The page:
This lucid, plain, straightforward book is not necessarily the sort of thing one expects from an economist, yet author Stanley Fischer is one of our era’s greatest economists. His work at the International Monetary Fund put him on the front lines during some of the twentieth century’s most serious economic crises and panics. He has a unique and valuable perspective. His timely discussion of the IMF and the World Bank provides a sobering antidote to the rhetoric of both globalization and anti-globalization. Fischer reminds us that the IMF’s many glaring failures and imperfections are the stumbles and flaws of an organization that has done good work to further a noble purpose. It also has proven willing and able to change when the facts do. For good reason, Fischer’s essays sometimes read like the arguments of a defense attorney countering prosecutorial accusations. The IMF has come in for so much criticism in recent years that it is refreshing to discover so many points in its favor, and getAbstract.com finds it both fair and prudent to consider them carefully.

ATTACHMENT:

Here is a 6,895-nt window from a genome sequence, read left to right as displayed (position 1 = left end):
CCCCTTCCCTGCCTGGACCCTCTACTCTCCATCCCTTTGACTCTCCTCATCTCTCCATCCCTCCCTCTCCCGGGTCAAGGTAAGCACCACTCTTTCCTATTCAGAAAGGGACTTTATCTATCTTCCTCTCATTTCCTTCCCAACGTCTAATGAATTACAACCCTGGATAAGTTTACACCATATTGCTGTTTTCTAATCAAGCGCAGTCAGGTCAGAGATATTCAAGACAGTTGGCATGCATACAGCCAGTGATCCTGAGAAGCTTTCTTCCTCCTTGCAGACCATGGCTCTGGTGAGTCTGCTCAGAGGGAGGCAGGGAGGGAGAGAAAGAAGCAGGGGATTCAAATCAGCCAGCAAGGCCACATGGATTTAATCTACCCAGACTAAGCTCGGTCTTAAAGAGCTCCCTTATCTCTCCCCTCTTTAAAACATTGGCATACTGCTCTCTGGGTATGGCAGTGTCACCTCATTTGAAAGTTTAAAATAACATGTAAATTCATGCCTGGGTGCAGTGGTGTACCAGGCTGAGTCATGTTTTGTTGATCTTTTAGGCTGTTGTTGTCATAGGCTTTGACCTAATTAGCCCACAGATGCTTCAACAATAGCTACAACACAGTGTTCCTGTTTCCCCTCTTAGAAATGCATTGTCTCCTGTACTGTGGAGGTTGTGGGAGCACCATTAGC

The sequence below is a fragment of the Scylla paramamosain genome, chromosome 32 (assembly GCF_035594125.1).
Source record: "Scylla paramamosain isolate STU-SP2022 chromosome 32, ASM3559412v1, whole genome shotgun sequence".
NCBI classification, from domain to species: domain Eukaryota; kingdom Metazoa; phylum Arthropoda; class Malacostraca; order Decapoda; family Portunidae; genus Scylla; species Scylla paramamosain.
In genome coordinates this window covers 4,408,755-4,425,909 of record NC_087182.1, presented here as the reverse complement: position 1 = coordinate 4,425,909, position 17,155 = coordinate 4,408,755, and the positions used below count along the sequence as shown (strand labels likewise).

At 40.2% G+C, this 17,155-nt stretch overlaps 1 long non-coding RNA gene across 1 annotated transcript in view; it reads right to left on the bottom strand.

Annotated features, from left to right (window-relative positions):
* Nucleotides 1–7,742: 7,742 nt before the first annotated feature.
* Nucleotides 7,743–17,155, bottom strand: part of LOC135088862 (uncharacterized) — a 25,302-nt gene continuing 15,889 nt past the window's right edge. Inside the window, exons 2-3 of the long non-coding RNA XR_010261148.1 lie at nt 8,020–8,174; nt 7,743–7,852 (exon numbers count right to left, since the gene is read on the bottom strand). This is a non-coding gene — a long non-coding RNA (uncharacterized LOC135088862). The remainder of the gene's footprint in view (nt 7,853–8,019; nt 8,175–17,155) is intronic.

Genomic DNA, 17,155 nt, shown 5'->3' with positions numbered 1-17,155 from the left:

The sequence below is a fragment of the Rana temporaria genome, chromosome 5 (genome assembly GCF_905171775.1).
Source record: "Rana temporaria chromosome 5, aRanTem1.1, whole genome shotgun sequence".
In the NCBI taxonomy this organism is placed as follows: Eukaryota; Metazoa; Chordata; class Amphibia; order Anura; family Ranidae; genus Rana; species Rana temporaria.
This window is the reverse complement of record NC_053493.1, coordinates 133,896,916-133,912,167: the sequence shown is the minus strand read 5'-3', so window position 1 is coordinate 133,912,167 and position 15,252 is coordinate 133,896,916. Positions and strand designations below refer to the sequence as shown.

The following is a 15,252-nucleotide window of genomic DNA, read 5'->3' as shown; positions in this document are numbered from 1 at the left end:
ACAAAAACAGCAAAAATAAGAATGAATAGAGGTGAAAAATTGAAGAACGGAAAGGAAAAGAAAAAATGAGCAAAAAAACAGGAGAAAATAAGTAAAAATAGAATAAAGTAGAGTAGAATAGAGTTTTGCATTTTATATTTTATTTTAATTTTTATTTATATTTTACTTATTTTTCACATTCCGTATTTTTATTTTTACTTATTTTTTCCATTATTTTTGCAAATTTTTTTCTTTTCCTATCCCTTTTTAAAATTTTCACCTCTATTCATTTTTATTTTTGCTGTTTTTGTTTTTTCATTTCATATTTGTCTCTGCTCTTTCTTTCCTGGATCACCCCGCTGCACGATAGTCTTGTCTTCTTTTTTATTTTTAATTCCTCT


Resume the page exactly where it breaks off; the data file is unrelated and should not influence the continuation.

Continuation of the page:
About the Author
Stanley Fischer is president of Citigroup International and vice chairman of Citigroup, Inc. He served as first deputy managing director of the IMF from 1994 to 2001. Prior to that, he was Killian Professor and head of the department of economics at the Massachusetts Institute of Technology (MIT).
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